The “Rigolers” referenced by Henry are British regulars who where on a foraging expedition to the town of Somerset, New Jersey. New Jersey Militiamen outflanked these foragers at the Battle of Millstone on June 20, 1777, driving them off. Washington’s army continued eastward toward Howe’s army in New Brunswick and reached that town on June 16, 1777. Henry writes,
“On Sunday 22 June our army got portion of Brunswick, and we Lost but few men the Lost of the Ragler we do not know at present – the Rain in evening Raind Little and the Ragular at the time when the com out to Sumner let and Returned on the 18 of June to Brunswick. Burnt several house. them they did note burn they destroyed and plundered and took the peoples goods, drove their Horses cowes sheep swine and the sows. they Left Even Not one. they cut of the standing wheat and rye.”
Thus, Henry Vanderslice documented the plunder of New Brunswick as the British forces under General Howe retreated eastward to Perth Amboy, New Jersey. As George Washington’s troops continued eastward toward them, Howe abruptly turned and struck the American forces hoping to crush Washington and block an Americans retreat to its safe haven in the Highlands. Henry documents the aftermath of that battle, which became known as the Battle of Short Hills,
“On Thurday 26 of June 1777 our people thay would oder the RAglers out from Strawberry Hill and they would not come out – then our people Attacked the Ragler Near AmBoy and our people were obliged to retreat and retreated to wimbl town where there are at present, part of the Army, and the rest at Middle Brook Mountain.”
The British won the battle, but failed to block the retreat of the American forces to the mountains. From the safety of Watchung Mountain at Middle Brook (in Bridgewater Township between Martinsville and Bound Brook), Henry would write,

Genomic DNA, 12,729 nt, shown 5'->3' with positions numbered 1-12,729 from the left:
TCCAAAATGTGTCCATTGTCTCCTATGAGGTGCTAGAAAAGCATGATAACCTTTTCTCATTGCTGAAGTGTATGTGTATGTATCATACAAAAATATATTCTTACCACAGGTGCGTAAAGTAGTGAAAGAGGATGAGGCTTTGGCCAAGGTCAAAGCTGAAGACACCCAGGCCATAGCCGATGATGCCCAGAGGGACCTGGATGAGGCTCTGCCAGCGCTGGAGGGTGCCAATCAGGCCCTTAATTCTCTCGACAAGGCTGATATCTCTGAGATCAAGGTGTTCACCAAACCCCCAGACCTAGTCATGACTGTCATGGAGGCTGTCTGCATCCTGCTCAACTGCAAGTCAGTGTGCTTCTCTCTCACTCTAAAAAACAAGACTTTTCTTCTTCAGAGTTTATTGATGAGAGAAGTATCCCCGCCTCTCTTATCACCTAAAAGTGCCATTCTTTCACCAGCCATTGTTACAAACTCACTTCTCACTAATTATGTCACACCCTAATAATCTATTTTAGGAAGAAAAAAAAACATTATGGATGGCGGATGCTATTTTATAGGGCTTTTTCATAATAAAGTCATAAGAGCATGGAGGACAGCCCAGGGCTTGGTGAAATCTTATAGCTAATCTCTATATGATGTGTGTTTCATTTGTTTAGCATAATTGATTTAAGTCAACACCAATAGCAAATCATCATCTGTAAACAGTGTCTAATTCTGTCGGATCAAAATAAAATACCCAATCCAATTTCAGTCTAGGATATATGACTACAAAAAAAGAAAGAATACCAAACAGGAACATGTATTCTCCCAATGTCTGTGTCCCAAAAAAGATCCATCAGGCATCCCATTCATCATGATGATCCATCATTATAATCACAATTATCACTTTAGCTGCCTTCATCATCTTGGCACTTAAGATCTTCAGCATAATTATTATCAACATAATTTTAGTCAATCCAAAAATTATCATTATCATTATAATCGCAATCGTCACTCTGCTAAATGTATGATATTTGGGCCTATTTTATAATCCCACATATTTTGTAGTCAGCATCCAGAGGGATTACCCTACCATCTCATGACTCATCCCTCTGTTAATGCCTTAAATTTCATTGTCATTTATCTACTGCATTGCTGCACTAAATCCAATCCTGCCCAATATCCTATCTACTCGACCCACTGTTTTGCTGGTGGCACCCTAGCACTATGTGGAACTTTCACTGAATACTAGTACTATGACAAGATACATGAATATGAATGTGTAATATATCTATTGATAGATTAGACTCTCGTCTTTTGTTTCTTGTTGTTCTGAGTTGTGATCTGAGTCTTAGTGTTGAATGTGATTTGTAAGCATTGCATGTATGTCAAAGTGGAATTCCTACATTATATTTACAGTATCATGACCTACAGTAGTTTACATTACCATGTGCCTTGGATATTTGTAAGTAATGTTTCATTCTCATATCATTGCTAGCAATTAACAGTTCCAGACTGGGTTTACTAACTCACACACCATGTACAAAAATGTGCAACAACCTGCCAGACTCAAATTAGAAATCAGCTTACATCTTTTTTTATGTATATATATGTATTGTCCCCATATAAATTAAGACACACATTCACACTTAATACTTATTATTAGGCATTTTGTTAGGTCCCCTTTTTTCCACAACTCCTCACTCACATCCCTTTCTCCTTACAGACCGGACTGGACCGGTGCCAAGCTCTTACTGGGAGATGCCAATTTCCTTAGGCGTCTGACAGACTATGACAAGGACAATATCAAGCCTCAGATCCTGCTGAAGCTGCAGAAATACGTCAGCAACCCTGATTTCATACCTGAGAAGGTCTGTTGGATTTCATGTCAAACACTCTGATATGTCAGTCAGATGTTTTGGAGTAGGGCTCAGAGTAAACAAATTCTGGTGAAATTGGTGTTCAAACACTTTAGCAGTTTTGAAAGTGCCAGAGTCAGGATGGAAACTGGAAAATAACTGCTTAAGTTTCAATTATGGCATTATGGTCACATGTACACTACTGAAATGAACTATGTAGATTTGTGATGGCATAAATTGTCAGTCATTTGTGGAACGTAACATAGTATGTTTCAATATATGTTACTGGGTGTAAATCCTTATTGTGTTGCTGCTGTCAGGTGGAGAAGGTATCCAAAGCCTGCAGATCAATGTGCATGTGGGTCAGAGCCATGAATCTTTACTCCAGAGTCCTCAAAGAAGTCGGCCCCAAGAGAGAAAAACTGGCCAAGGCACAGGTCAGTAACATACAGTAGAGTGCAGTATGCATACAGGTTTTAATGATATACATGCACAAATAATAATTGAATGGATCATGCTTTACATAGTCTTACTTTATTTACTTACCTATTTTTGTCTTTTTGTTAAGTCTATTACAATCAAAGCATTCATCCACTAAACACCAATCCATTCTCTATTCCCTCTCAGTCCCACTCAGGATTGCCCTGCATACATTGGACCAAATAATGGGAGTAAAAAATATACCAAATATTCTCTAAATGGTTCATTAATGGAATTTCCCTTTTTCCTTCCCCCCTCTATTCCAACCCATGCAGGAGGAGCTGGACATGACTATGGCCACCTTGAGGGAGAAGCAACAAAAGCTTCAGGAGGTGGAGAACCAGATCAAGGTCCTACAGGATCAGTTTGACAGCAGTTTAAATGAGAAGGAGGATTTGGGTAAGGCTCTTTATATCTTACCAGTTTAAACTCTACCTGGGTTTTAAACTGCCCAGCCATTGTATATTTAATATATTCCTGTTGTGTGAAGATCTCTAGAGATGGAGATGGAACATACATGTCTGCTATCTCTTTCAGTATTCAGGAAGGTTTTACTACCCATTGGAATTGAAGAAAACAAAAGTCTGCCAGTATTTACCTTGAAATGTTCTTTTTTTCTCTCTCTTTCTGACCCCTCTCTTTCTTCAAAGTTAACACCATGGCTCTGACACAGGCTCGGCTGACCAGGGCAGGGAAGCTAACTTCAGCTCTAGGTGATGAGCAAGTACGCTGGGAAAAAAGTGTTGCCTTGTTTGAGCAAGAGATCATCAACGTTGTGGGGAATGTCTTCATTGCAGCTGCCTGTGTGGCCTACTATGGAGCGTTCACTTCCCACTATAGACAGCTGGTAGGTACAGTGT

“Saterday 28 there were brought in 11 prisoners that our people have Token – Sence the Ragalers went from Brunswick to ward AmBoy they had made thier coupe to ward webletown and Scouts plain. The Raglars the Burn almost all the Houses and Burn where they go. On Friday the 27 one of our Lite Horsemen Got in thier hands and cut him in several places. He made his escape. now in Camp. On Friday the 27 of June, the Raglers got 2 field pieces from our people.”
It was a precarious time for the Americans. Washington’s army was facing a significant force under the command of General Howe and to his north was another significant British force under General John Burgoyne. Burgoyne’s army was marching south from Quebec and had captured Fort Ticonderoga in New York on July 6, 1777. Washington, concerned about linkup between Howe’s and Burgoyne’s forces and acknowledging that more decisive leadership was required in New York, wrote to John Hancock, the presiding President of the Continental Congress, on July 10, 1777. He wrote, “If General Arnold has settled his Affairs & can be spared from Philadelphia, I would recommend him for this business & that he should immediately set out for the Northern department. He is active—judicious & brave, and an Officer in whom the Militia will repose great confidence.” Thus, General Benedict Arnold was to be sent north to confront Burgoyne’s army and would later prove to be the hero of Saratoga, rallying the American troops and forcing Burgoyne’s surrender.
On the same day of his request to John Hancock, on July 10, 1777, George Washington issued general orders to move out of Morristown and march to Scotch Plains, New Jersey, which by that time had been vacated by the British. The following day, with Henry Vanderslice among them, Washington’s army marched. Henry writes of an encounter with George Washington on that march,
“On our March from Morristown on Friday the 11 George Washington wase long the waggons Several Times and Gen Muhlenberg the most of the day with the Brigade of waggons.”